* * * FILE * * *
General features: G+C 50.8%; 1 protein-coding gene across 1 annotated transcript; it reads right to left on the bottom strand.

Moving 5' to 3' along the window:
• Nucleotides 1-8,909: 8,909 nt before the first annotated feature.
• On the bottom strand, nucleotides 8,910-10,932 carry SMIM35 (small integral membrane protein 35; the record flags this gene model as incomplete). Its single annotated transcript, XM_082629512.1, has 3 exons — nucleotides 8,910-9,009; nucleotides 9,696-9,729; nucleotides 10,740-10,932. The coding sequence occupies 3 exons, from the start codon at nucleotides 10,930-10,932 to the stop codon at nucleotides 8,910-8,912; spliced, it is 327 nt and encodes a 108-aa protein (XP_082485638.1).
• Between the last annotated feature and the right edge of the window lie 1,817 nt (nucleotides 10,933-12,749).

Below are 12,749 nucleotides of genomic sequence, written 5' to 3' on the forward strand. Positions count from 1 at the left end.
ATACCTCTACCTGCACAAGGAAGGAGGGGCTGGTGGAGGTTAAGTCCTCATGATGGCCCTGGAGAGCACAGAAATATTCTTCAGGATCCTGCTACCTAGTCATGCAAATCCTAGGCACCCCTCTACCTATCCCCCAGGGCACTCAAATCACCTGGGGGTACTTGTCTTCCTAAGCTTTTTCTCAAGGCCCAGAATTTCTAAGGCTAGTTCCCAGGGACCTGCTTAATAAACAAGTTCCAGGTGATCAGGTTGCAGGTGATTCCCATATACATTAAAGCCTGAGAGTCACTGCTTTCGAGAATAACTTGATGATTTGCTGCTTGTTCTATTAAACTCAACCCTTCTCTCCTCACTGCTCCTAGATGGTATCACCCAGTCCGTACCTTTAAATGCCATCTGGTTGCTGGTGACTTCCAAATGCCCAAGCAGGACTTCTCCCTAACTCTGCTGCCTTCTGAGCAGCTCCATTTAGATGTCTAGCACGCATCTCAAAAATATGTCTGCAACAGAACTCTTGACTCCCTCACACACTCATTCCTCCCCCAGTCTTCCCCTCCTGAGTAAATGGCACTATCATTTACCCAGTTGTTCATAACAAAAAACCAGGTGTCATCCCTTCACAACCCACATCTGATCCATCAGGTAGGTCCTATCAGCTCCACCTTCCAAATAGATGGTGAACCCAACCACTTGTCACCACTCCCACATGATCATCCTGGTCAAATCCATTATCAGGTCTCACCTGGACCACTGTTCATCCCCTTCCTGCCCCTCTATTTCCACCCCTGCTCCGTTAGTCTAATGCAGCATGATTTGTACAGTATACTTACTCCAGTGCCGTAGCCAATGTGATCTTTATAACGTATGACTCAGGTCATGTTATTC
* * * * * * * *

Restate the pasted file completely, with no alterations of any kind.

General features: G+C 50.8%; 1 protein-coding gene across 1 annotated transcript; it reads right to left on the bottom strand.

Moving 5' to 3' along the window:
• Nucleotides 1-8,909: 8,909 nt before the first annotated feature.
• On the bottom strand, nucleotides 8,910-10,932 carry SMIM35 (small integral membrane protein 35; the record flags this gene model as incomplete). Its single annotated transcript, XM_082629512.1, has 3 exons — nucleotides 8,910-9,009; nucleotides 9,696-9,729; nucleotides 10,740-10,932. The coding sequence occupies 3 exons, from the start codon at nucleotides 10,930-10,932 to the stop codon at nucleotides 8,910-8,912; spliced, it is 327 nt and encodes a 108-aa protein (XP_082485638.1).
• Between the last annotated feature and the right edge of the window lie 1,817 nt (nucleotides 10,933-12,749).

Below are 12,749 nucleotides of genomic sequence, written 5' to 3' on the forward strand. Positions count from 1 at the left end.
ATACCTCTACCTGCACAAGGAAGGAGGGGCTGGTGGAGGTTAAGTCCTCATGATGGCCCTGGAGAGCACAGAAATATTCTTCAGGATCCTGCTACCTAGTCATGCAAATCCTAGGCACCCCTCTACCTATCCCCCAGGGCACTCAAATCACCTGGGGGTACTTGTCTTCCTAAGCTTTTTCTCAAGGCCCAGAATTTCTAAGGCTAGTTCCCAGGGACCTGCTTAATAAACAAGTTCCAGGTGATCAGGTTGCAGGTGATTCCCATATACATTAAAGCCTGAGAGTCACTGCTTTCGAGAATAACTTGATGATTTGCTGCTTGTTCTATTAAACTCAACCCTTCTCTCCTCACTGCTCCTAGATGGTATCACCCAGTCCGTACCTTTAAATGCCATCTGGTTGCTGGTGACTTCCAAATGCCCAAGCAGGACTTCTCCCTAACTCTGCTGCCTTCTGAGCAGCTCCATTTAGATGTCTAGCACGCATCTCAAAAATATGTCTGCAACAGAACTCTTGACTCCCTCACACACTCATTCCTCCCCCAGTCTTCCCCTCCTGAGTAAATGGCACTATCATTTACCCAGTTGTTCATAACAAAAAACCAGGTGTCATCCCTTCACAACCCACATCTGATCCATCAGGTAGGTCCTATCAGCTCCACCTTCCAAATAGATGGTGAACCCAACCACTTGTCACCACTCCCACATGATCATCCTGGTCAAATCCATTATCAGGTCTCACCTGGACCACTGTTCATCCCCTTCCTGCCCCTCTATTTCCACCCCTGCTCCGTTAGTCTAATGCAGCATGATTTGTACAGTATACTTACTCCAGTGCCGTAGCCAATGTGATCTTTATAACGTATGACTCAGGTCATGTTATTC